Jul

20

Vietnam-era Barnard President dead at 90

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Martha Peterson, the 7th president of Barnard, died at her home in Wisconsin on Friday. She was 90 years old. Back in the 60’s, she worked to compromise with students who were protesting the war in Vietnam.

From the New York Times:

“In Miss Peterson’s estimation, she once told a reporter, her most
significant achievement was working out an arrangement between
Barnard and Columbia that allowed students at both colleges to take
an unlimited number of courses at the other school while retaining
Barnard’s autonomy.”

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25 Comments

  1. ok...barnard vs. columbia

    tots...flame away.

  2. way to go peterson

    for helping create the stupid school ambiguity.



    also whats up with barnard and people named martha?

  3. correction

    3rd president, 6th head. The first three heads of BC held the title of 'dean.' The 4th stylized herself as president to put herself on equal footing with the president of columbia and subtly underscore and assert barnards 'independence' from the university.

  4. Interesting '68 note

    she was inaugurated during the building occupations of the '68 riots. protesters showed up at her inauguration over the 'Linda LeClair Affair.'

  5. who  

    is linda leclair. and i guess since i'm asking this, poster number five must be tao tan or raza.

  6. Hannah

    I love that in true Barnard fashion she is "survived by her companion, Dr. Maxine Bennett."

  7. Elle

    Wow, this woman died, and people are still cracking jokes.



    It seems as though she was a truly exemplary woman. RIP.

  8. mimi

    Linda Leclair, if I'm not mistaken, was the Barnard student who was kicked out of the college for moving off campus to live with her boyfriend. Apparently back in '68, you had to have permission to move off campus, as well as a damn good reason. Fornication outside of marriage? Not a good reason. Caused quite the hullabaloo, protests and such. But then again, that was the order of the day.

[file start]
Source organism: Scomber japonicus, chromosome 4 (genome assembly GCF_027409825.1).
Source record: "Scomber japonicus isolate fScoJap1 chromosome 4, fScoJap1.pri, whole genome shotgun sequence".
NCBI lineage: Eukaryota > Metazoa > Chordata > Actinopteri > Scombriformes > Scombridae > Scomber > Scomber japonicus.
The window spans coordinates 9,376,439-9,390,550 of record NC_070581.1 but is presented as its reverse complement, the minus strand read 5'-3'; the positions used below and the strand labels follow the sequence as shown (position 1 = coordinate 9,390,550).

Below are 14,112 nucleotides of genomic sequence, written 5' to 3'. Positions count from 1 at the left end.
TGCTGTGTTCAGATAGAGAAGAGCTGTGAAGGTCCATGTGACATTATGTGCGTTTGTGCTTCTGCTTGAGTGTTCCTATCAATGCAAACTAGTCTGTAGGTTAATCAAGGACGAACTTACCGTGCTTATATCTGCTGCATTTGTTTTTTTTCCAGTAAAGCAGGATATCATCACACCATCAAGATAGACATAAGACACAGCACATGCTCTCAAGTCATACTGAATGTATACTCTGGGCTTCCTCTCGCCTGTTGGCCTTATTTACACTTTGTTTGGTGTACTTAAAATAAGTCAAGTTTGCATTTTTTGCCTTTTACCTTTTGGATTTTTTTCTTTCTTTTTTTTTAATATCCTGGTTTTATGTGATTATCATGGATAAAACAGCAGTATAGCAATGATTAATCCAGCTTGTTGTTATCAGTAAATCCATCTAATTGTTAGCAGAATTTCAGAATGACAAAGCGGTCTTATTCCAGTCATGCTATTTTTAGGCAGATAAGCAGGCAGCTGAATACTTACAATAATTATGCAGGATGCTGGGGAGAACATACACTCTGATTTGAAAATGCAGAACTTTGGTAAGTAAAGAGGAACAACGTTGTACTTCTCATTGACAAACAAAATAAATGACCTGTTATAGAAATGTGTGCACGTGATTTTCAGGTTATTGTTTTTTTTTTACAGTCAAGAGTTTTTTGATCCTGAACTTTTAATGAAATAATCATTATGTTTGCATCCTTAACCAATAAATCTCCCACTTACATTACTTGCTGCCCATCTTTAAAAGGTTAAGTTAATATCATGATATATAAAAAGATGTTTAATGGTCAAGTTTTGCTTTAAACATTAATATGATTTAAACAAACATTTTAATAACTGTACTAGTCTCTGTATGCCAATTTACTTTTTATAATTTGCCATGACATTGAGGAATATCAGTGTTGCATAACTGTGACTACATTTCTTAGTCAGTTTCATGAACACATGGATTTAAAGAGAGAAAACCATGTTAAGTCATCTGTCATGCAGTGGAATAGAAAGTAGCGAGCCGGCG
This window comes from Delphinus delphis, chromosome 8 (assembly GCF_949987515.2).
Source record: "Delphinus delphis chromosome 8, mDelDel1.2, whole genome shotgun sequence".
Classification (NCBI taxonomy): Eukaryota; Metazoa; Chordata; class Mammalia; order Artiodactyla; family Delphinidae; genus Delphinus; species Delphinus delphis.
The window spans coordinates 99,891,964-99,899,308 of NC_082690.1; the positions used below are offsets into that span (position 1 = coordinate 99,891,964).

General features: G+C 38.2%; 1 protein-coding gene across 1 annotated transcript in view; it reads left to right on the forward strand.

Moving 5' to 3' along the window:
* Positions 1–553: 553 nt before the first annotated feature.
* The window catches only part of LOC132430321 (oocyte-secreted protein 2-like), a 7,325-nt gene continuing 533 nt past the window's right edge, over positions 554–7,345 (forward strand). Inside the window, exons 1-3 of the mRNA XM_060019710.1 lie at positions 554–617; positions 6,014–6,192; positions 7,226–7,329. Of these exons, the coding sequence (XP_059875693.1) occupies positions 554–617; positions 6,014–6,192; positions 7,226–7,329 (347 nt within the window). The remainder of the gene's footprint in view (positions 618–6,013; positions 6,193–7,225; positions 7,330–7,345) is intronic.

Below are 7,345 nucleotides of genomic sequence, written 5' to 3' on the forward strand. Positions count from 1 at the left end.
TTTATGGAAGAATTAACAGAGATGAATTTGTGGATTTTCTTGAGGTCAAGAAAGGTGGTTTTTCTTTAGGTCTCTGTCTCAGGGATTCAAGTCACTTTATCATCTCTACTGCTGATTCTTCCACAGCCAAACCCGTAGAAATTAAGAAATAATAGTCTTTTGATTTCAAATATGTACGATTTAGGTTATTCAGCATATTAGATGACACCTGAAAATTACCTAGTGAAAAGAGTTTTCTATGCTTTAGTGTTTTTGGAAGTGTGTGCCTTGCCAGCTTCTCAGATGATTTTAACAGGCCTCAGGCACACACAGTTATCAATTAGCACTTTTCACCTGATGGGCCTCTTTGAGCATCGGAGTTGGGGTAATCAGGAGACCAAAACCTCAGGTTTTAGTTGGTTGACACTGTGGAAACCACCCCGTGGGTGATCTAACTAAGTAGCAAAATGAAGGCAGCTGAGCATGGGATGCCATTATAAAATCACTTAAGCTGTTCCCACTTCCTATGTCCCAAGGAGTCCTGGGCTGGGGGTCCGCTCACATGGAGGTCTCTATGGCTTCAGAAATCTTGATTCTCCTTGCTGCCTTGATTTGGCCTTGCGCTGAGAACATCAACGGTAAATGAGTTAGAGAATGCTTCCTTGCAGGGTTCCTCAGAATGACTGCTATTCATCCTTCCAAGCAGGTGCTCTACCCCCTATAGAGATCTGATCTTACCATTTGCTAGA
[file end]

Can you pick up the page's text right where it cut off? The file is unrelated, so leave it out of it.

9. RIP

    i don't think that people purposely are trying to be insensitive..it's just that individual deaths of people who don't have a connection to you usually don't strike people in a such a manner that they even think that way..the desensitivisation is kind of sad



    and as a little extra added news..that former fed editor is now a court of appeals judge http://www.denverpost.com/nationworld/ci_4075990 one step away from the highest court in the land..where its time to start getting columbia's tally equal to the other schools...http://www.renewamerica.us/columns/gaynor/060628 as for the other columbia prof who's been nominated (in the link above)..its nice to see we can still get right wing nuts panties in a bunch

  10. she was 90  

    it's not like her death was tragic or unexpected.

  11. Sara

    Did they lock her in her office during the '68 riots?

  12. Anonymous

    I knew Martha Peterson when I was at Barnard. She was an extraordinary person. It was revolution time. I marched into her office with a couple of friends and announced that Barnard wasn't "relevant" enough. We needed an "experimental college" to explore the meaning of life, live communaly and utterly change the world. Instead of throwing us out of her office, Martha Peterson said yes. And, we made it happen. The next year a mix of Barnard and Columbia students lived communally in the Paris Hotel as the Barnard-Columbia Experimental College. Kate Millet was hired as our faculty. The second year the EC expanded and moved to "the children's mansion". Did we change the world? I don't know. I know we changed the lives of Experimental College participants. Many of us are still in touch.

    Thank you, Martha Peterson. Rest in Peace. (and, love!)

    blue

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